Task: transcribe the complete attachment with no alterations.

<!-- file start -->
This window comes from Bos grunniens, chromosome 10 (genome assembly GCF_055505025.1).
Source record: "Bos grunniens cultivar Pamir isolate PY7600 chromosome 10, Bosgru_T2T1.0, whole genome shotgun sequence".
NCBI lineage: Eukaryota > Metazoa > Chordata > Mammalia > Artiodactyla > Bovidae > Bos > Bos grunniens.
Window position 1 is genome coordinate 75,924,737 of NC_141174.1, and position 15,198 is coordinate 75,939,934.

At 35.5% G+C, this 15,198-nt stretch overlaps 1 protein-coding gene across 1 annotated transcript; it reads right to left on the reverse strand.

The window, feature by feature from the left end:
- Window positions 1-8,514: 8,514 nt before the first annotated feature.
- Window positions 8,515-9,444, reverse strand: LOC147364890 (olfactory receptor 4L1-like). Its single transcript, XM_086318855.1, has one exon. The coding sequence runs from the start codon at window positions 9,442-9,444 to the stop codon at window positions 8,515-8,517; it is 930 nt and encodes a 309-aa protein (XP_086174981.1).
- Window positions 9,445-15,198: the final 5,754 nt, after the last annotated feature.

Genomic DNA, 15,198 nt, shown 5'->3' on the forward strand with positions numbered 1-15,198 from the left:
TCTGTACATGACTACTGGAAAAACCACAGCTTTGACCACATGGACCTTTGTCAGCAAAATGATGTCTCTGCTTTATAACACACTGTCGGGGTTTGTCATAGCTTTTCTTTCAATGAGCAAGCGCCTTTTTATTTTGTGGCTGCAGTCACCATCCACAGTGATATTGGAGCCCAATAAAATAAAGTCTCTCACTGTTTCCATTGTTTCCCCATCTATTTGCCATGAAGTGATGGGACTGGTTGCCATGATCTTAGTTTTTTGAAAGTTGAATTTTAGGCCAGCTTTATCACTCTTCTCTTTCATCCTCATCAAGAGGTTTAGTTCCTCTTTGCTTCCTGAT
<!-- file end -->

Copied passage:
This window comes from Bos grunniens, chromosome 10 (genome assembly GCF_055505025.1).
Source record: "Bos grunniens cultivar Pamir isolate PY7600 chromosome 10, Bosgru_T2T1.0, whole genome shotgun sequence".
NCBI lineage: Eukaryota > Metazoa > Chordata > Mammalia > Artiodactyla > Bovidae > Bos > Bos grunniens.
Window position 1 is genome coordinate 75,924,737 of NC_141174.1, and position 15,198 is coordinate 75,939,934.

At 35.5% G+C, this 15,198-nt stretch overlaps 1 protein-coding gene across 1 annotated transcript; it reads right to left on the reverse strand.

The window, feature by feature from the left end:
- Window positions 1-8,514: 8,514 nt before the first annotated feature.
- Window positions 8,515-9,444, reverse strand: LOC147364890 (olfactory receptor 4L1-like). Its single transcript, XM_086318855.1, has one exon. The coding sequence runs from the start codon at window positions 9,442-9,444 to the stop codon at window positions 8,515-8,517; it is 930 nt and encodes a 309-aa protein (XP_086174981.1).
- Window positions 9,445-15,198: the final 5,754 nt, after the last annotated feature.

Genomic DNA, 15,198 nt, shown 5'->3' on the forward strand with positions numbered 1-15,198 from the left:
TCTGTACATGACTACTGGAAAAACCACAGCTTTGACCACATGGACCTTTGTCAGCAAAATGATGTCTCTGCTTTATAACACACTGTCGGGGTTTGTCATAGCTTTTCTTTCAATGAGCAAGCGCCTTTTTATTTTGTGGCTGCAGTCACCATCCACAGTGATATTGGAGCCCAATAAAATAAAGTCTCTCACTGTTTCCATTGTTTCCCCATCTATTTGCCATGAAGTGATGGGACTGGTTGCCATGATCTTAGTTTTTTGAAAGTTGAATTTTAGGCCAGCTTTATCACTCTTCTCTTTCATCCTCATCAAGAGGTTTAGTTCCTCTTTGCTTCCTGAT